By Howard Shapiro
INQUIRER STAFF WRITER
The in-your-face play Bachelorette has one major element in common with the hit movie Bridesmaids — it's about nasty gals who include a bride and her maid of honor on the eve of the wedding.
But Bachelorette, which opened Saturday night in a production by Luna Theater Company that purrs along in a super-dark funniness, has tons more drugs, booze, pills, sex, petty jealousies, gross dialogue and general excess — in other words, an altogether edgier script than the movie.
Better, too, because the arc of Bachelorette is shellacked with a desperation that seems genuine, if you allow yourself to see past the skankiness of its characters. During its 75 minutes, set in a high-end hotel room across from Central Park, I began to empathize with the four so-called girlfriends, who include the bride, as well as the two guys (one of them a transparent creep) who end up with them.
Another similarity between Bachelorette and Bridesmaids is that Bachelorette is also now a movie -- it premiered last week at Utah's Sundance Film Festival. Its young Los Angeles-based playwright, Leslye Headland, who has a way with raunch, wrote the screenplay and also directed; Will Ferrell is the producer.
The play, whose raw-and-real young characters grow on you, had a sold-out, extended run Off Broadway in 2010. The script captures, then locks in, a sort of hip, dissolute restlessness — being young, catty, wasted and gnarled in the entanglements of friendship.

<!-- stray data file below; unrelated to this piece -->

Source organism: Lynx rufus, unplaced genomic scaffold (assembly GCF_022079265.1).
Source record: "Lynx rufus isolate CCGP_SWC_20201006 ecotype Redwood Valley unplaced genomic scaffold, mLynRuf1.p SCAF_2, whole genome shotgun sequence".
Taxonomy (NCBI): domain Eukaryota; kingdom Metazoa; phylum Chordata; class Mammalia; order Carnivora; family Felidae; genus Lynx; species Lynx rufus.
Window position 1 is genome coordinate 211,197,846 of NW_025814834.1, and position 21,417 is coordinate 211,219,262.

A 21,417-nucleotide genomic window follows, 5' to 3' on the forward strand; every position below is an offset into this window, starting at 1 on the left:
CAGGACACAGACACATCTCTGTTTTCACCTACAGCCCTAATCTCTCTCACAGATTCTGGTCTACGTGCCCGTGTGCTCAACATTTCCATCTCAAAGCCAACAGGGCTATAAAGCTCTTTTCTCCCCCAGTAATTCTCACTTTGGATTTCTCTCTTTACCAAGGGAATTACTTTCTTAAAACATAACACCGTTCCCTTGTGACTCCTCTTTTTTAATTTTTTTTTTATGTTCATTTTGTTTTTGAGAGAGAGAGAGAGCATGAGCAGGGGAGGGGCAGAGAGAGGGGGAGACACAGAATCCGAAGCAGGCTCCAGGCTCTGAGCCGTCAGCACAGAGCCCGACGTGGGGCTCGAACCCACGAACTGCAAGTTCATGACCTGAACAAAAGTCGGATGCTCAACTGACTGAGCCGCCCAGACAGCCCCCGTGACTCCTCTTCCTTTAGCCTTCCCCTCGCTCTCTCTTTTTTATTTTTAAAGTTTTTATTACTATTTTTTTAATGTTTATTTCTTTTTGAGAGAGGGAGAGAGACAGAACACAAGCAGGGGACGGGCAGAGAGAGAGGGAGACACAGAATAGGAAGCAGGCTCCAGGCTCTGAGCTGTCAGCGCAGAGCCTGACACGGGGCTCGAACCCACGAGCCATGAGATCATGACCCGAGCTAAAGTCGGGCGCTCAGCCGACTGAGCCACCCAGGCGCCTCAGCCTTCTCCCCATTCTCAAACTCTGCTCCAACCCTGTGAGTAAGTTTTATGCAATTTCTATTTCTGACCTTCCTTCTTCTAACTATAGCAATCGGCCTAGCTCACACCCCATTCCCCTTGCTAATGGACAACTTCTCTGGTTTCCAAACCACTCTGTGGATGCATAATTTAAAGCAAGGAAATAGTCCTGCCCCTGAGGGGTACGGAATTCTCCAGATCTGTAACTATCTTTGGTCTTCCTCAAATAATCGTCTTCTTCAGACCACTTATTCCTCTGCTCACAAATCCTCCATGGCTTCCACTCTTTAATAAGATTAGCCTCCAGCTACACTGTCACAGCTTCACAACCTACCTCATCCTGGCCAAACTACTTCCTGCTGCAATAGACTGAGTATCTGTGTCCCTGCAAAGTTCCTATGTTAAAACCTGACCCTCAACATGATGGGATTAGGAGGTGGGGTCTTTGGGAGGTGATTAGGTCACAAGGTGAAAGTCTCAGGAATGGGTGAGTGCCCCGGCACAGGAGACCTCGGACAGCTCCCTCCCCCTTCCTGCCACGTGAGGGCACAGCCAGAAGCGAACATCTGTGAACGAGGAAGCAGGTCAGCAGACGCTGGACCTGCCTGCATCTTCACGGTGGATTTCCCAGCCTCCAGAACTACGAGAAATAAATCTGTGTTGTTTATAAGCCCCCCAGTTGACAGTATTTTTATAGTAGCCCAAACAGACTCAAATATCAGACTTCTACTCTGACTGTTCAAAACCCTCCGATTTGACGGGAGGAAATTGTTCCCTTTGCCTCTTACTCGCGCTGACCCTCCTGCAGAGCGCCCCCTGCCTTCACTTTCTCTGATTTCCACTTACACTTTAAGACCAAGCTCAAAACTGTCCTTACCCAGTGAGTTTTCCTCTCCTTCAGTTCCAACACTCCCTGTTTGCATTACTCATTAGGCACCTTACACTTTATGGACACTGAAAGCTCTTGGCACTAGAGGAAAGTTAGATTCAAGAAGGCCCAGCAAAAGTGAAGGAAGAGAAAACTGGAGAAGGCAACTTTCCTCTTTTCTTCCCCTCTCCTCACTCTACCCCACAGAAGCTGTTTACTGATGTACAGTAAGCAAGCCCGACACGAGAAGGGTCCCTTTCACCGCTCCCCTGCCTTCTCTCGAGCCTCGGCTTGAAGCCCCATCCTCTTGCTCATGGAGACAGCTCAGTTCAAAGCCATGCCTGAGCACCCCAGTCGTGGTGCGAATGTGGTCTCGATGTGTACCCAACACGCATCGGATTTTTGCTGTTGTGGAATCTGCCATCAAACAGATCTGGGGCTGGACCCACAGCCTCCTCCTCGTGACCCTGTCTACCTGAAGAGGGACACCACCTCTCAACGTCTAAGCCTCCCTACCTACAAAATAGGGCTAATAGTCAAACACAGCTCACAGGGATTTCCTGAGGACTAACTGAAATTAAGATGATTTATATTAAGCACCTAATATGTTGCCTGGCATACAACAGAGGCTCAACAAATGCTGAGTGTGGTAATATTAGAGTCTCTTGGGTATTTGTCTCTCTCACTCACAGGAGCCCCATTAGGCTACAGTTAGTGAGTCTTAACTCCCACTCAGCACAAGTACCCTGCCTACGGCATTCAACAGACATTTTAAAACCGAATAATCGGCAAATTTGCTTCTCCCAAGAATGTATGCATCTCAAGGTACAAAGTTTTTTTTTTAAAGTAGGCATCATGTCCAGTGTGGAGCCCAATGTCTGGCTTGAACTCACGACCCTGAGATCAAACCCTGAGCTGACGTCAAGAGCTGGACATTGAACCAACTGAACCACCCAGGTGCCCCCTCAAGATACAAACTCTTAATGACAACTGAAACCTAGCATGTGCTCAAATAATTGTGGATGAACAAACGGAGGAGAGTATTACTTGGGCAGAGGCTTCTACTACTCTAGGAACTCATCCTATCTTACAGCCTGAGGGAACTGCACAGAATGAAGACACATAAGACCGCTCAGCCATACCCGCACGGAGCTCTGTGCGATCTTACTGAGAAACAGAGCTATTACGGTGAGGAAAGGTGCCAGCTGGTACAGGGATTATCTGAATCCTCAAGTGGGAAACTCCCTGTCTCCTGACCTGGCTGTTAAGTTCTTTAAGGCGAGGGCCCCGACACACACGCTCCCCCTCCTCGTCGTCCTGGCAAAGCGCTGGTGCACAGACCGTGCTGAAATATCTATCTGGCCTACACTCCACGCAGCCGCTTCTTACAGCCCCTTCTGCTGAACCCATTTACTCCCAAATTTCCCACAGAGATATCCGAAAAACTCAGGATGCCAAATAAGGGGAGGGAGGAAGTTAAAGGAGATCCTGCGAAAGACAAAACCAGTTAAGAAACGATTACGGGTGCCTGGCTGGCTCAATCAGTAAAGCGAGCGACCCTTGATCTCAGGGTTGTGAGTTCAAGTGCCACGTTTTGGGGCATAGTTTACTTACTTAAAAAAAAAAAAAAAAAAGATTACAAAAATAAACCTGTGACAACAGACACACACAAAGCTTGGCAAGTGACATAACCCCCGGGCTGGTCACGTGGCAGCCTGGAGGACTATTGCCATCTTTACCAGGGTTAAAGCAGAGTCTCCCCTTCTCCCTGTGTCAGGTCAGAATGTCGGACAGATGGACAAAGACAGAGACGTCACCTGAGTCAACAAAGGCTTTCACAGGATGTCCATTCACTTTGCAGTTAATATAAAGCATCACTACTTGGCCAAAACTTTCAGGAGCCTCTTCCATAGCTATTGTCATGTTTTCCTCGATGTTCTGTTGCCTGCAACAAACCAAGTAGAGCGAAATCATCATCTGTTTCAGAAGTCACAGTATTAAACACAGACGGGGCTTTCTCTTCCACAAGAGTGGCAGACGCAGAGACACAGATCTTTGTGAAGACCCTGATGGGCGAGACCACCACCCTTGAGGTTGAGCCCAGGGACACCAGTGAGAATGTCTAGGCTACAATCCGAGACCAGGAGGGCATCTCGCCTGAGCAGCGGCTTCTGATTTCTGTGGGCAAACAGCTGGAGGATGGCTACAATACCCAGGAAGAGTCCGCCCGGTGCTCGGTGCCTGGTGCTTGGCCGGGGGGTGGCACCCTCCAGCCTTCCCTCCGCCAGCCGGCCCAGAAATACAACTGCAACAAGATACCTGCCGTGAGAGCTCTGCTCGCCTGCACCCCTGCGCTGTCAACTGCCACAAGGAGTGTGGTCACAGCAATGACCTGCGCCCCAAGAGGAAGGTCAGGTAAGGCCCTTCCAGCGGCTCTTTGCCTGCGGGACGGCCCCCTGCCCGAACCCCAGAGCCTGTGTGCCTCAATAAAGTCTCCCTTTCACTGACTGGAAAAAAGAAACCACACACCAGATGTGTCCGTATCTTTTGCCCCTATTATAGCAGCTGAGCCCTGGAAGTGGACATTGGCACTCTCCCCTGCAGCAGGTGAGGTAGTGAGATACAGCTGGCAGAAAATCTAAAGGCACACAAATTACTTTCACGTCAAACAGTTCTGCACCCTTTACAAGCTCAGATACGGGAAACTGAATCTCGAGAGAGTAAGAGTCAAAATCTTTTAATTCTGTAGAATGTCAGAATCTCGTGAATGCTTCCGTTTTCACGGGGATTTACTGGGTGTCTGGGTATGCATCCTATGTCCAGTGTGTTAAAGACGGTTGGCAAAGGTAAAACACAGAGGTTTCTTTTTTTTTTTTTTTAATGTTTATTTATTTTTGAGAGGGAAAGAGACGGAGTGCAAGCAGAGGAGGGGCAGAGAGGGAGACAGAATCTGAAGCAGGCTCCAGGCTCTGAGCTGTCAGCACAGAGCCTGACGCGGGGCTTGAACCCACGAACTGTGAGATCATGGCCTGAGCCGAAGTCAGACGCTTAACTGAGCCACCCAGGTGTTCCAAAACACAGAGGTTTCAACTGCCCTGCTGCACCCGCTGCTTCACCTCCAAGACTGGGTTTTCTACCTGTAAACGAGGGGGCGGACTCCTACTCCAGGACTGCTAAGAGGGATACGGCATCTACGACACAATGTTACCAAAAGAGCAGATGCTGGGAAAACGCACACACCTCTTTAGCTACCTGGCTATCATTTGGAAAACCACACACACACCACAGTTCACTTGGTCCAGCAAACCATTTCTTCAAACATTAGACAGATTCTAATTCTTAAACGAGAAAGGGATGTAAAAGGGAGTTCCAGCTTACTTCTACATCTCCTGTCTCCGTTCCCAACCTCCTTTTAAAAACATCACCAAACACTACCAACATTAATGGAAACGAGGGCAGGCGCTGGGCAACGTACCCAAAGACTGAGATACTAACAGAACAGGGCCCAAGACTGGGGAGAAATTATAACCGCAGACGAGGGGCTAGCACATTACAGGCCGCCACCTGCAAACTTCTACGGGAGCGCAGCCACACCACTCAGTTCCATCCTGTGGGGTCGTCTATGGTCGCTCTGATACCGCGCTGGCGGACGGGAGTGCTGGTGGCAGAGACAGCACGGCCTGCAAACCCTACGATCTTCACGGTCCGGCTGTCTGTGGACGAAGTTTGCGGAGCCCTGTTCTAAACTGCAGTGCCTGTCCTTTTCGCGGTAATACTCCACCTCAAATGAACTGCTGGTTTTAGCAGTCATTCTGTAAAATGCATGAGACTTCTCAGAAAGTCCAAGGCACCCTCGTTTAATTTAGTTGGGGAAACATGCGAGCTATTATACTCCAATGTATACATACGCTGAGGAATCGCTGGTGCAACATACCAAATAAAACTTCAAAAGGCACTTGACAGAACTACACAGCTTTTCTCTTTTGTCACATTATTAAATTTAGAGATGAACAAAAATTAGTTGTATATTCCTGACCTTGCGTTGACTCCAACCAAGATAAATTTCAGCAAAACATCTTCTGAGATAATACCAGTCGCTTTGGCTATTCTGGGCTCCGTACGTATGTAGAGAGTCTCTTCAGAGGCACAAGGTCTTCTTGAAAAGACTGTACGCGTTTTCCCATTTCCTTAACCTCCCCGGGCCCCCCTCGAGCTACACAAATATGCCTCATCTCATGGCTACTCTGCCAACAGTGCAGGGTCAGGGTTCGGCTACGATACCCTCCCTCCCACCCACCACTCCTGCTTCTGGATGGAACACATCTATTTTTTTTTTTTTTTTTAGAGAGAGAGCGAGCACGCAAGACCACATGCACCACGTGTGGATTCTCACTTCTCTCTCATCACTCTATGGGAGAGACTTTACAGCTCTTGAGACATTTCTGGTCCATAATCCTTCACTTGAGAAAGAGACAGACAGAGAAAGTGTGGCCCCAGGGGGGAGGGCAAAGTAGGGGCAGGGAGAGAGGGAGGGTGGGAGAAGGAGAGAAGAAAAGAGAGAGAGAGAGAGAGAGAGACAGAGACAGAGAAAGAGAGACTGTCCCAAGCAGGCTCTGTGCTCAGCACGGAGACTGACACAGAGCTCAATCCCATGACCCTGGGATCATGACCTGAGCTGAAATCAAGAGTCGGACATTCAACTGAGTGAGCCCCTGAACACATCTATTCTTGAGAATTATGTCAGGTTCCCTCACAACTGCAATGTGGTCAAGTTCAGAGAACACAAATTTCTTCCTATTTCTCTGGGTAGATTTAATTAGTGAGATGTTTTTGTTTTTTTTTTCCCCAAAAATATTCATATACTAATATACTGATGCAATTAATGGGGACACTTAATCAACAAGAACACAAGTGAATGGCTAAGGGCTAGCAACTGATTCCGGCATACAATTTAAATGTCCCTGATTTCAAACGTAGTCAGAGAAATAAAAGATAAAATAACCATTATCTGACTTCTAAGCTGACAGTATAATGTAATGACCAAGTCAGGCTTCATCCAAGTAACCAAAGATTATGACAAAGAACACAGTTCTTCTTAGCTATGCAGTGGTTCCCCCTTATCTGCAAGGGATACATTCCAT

Bachelorette is not a story as much as a situation: Regan (Julia Frey) is a last-minute choice as Becky's maid of honor, and has a room in the hotel where the wedding's taking place. Two other friends have not been invited to the wedding — Katie (Kate Brennan) and Gena (Amanda Damron), who are exceptional abusers of all substances, and queens of havoc.
Regan feels bad for these shunned pals, and invites them to the hotel room to party with her for the evening. She's already been carousing earlier with two guys (Jeremy Gable and Bob Stineman), total strangers she's also invited to the room. Becky (Sarah Schol), the bride and the reason for all of this, is also the outsider; the three other women can't decide whether to hate her more for her considerable weight or for her status as the first among them to be married — and to a rich guy.
What happens in the hotel room is everything you'd expect during a night of inhaled, imbibed and ingested extremes. (Plus maybe some stuff you wouldn't.) Cheers to the entire cast for developing actual characters during this all-out bender, and especially to Kate Brennan, who must play her entire role through the thickest haze, but even so comes across with piercing clarity.
Luna's producing artistic director Gregory Scott Campbell designed the hotel-room set and also staged this Bachelorette to make the play's moments of serious discourse (the best stuff) stand out in a comedy — a comedy with almost nobody standing unaided at the end.
Contact staff writer Howard Shapiro at 215-854-5727, email@example.com, or #philastage on Twitter.